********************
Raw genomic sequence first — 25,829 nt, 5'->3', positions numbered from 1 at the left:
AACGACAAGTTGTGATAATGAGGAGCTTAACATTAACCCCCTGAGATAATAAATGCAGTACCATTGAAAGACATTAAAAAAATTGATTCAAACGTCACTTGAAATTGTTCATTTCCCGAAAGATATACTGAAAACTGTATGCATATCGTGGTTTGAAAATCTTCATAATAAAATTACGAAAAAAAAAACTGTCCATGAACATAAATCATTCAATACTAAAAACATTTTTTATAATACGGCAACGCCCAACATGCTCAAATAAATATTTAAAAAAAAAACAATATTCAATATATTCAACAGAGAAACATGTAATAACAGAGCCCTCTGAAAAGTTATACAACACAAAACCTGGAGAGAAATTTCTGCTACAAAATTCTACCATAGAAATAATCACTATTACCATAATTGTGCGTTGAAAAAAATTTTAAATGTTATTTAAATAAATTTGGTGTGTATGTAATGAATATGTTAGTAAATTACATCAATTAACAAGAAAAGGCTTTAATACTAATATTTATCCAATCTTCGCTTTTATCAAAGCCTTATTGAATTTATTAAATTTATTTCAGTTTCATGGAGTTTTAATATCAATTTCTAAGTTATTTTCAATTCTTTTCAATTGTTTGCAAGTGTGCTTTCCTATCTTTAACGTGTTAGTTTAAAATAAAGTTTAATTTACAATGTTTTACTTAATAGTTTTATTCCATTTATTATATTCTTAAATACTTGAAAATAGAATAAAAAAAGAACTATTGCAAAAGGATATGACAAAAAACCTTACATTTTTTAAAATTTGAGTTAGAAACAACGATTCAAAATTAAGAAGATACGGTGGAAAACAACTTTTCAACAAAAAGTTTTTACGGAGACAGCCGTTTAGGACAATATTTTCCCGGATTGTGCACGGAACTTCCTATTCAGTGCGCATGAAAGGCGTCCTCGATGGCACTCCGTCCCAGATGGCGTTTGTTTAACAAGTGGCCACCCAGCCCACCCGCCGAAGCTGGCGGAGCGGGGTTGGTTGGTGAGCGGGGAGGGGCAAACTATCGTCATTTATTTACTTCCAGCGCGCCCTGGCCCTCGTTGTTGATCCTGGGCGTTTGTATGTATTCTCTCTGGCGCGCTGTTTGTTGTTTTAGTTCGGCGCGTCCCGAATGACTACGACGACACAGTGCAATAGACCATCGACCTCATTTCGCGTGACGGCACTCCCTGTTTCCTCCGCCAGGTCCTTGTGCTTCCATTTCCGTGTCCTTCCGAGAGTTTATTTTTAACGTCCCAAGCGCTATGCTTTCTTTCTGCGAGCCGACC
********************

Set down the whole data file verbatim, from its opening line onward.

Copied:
Raw genomic sequence first — 25,829 nt, 5'->3', positions numbered from 1 at the left:
AACGACAAGTTGTGATAATGAGGAGCTTAACATTAACCCCCTGAGATAATAAATGCAGTACCATTGAAAGACATTAAAAAAATTGATTCAAACGTCACTTGAAATTGTTCATTTCCCGAAAGATATACTGAAAACTGTATGCATATCGTGGTTTGAAAATCTTCATAATAAAATTACGAAAAAAAAAACTGTCCATGAACATAAATCATTCAATACTAAAAACATTTTTTATAATACGGCAACGCCCAACATGCTCAAATAAATATTTAAAAAAAAAACAATATTCAATATATTCAACAGAGAAACATGTAATAACAGAGCCCTCTGAAAAGTTATACAACACAAAACCTGGAGAGAAATTTCTGCTACAAAATTCTACCATAGAAATAATCACTATTACCATAATTGTGCGTTGAAAAAAATTTTAAATGTTATTTAAATAAATTTGGTGTGTATGTAATGAATATGTTAGTAAATTACATCAATTAACAAGAAAAGGCTTTAATACTAATATTTATCCAATCTTCGCTTTTATCAAAGCCTTATTGAATTTATTAAATTTATTTCAGTTTCATGGAGTTTTAATATCAATTTCTAAGTTATTTTCAATTCTTTTCAATTGTTTGCAAGTGTGCTTTCCTATCTTTAACGTGTTAGTTTAAAATAAAGTTTAATTTACAATGTTTTACTTAATAGTTTTATTCCATTTATTATATTCTTAAATACTTGAAAATAGAATAAAAAAAGAACTATTGCAAAAGGATATGACAAAAAACCTTACATTTTTTAAAATTTGAGTTAGAAACAACGATTCAAAATTAAGAAGATACGGTGGAAAACAACTTTTCAACAAAAAGTTTTTACGGAGACAGCCGTTTAGGACAATATTTTCCCGGATTGTGCACGGAACTTCCTATTCAGTGCGCATGAAAGGCGTCCTCGATGGCACTCCGTCCCAGATGGCGTTTGTTTAACAAGTGGCCACCCAGCCCACCCGCCGAAGCTGGCGGAGCGGGGTTGGTTGGTGAGCGGGGAGGGGCAAACTATCGTCATTTATTTACTTCCAGCGCGCCCTGGCCCTCGTTGTTGATCCTGGGCGTTTGTATGTATTCTCTCTGGCGCGCTGTTTGTTGTTTTAGTTCGGCGCGTCCCGAATGACTACGACGACACAGTGCAATAGACCATCGACCTCATTTCGCGTGACGGCACTCCCTGTTTCCTCCGCCAGGTCCTTGTGCTTCCATTTCCGTGTCCTTCCGAGAGTTTATTTTTAACGTCCCAAGCGCTATGCTTTCTTTCTGCGAGCCGACC